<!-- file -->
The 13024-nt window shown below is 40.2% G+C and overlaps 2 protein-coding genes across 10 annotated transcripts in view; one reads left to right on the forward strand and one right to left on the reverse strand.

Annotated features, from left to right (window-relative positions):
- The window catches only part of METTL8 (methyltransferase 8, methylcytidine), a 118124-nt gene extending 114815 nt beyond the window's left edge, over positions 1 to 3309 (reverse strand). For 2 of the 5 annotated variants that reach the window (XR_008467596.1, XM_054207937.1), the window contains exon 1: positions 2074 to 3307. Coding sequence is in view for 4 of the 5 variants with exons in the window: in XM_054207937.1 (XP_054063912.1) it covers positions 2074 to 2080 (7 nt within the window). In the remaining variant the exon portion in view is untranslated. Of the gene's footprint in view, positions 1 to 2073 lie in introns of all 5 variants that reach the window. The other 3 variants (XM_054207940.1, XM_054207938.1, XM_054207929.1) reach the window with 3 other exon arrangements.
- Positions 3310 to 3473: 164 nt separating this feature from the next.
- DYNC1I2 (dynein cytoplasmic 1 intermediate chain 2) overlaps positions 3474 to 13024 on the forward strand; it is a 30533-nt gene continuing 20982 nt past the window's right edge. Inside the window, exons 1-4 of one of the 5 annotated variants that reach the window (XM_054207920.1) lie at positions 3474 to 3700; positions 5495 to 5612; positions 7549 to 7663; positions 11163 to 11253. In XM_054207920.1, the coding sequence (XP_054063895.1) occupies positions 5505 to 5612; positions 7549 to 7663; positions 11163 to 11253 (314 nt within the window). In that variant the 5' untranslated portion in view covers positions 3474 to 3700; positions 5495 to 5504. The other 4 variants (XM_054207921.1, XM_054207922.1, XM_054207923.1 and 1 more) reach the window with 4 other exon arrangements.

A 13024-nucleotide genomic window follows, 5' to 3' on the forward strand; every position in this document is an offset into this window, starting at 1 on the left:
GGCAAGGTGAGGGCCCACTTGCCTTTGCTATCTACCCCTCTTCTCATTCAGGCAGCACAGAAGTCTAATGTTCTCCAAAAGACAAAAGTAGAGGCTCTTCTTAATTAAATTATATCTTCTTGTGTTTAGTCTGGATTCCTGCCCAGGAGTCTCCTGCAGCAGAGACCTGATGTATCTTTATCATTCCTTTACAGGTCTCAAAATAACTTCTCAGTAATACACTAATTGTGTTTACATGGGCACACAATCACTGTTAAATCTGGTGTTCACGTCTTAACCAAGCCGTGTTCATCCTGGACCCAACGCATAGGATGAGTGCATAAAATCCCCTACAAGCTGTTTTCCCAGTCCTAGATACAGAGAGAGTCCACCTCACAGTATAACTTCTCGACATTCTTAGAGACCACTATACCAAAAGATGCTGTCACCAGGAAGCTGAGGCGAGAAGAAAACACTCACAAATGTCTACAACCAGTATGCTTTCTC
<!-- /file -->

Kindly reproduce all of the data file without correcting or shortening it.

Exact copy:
The 13024-nt window shown below is 40.2% G+C and overlaps 2 protein-coding genes across 10 annotated transcripts in view; one reads left to right on the forward strand and one right to left on the reverse strand.

Annotated features, from left to right (window-relative positions):
- The window catches only part of METTL8 (methyltransferase 8, methylcytidine), a 118124-nt gene extending 114815 nt beyond the window's left edge, over positions 1 to 3309 (reverse strand). For 2 of the 5 annotated variants that reach the window (XR_008467596.1, XM_054207937.1), the window contains exon 1: positions 2074 to 3307. Coding sequence is in view for 4 of the 5 variants with exons in the window: in XM_054207937.1 (XP_054063912.1) it covers positions 2074 to 2080 (7 nt within the window). In the remaining variant the exon portion in view is untranslated. Of the gene's footprint in view, positions 1 to 2073 lie in introns of all 5 variants that reach the window. The other 3 variants (XM_054207940.1, XM_054207938.1, XM_054207929.1) reach the window with 3 other exon arrangements.
- Positions 3310 to 3473: 164 nt separating this feature from the next.
- DYNC1I2 (dynein cytoplasmic 1 intermediate chain 2) overlaps positions 3474 to 13024 on the forward strand; it is a 30533-nt gene continuing 20982 nt past the window's right edge. Inside the window, exons 1-4 of one of the 5 annotated variants that reach the window (XM_054207920.1) lie at positions 3474 to 3700; positions 5495 to 5612; positions 7549 to 7663; positions 11163 to 11253. In XM_054207920.1, the coding sequence (XP_054063895.1) occupies positions 5505 to 5612; positions 7549 to 7663; positions 11163 to 11253 (314 nt within the window). In that variant the 5' untranslated portion in view covers positions 3474 to 3700; positions 5495 to 5504. The other 4 variants (XM_054207921.1, XM_054207922.1, XM_054207923.1 and 1 more) reach the window with 4 other exon arrangements.

A 13024-nucleotide genomic window follows, 5' to 3' on the forward strand; every position in this document is an offset into this window, starting at 1 on the left:
GGCAAGGTGAGGGCCCACTTGCCTTTGCTATCTACCCCTCTTCTCATTCAGGCAGCACAGAAGTCTAATGTTCTCCAAAAGACAAAAGTAGAGGCTCTTCTTAATTAAATTATATCTTCTTGTGTTTAGTCTGGATTCCTGCCCAGGAGTCTCCTGCAGCAGAGACCTGATGTATCTTTATCATTCCTTTACAGGTCTCAAAATAACTTCTCAGTAATACACTAATTGTGTTTACATGGGCACACAATCACTGTTAAATCTGGTGTTCACGTCTTAACCAAGCCGTGTTCATCCTGGACCCAACGCATAGGATGAGTGCATAAAATCCCCTACAAGCTGTTTTCCCAGTCCTAGATACAGAGAGAGTCCACCTCACAGTATAACTTCTCGACATTCTTAGAGACCACTATACCAAAAGATGCTGTCACCAGGAAGCTGAGGCGAGAAGAAAACACTCACAAATGTCTACAACCAGTATGCTTTCTC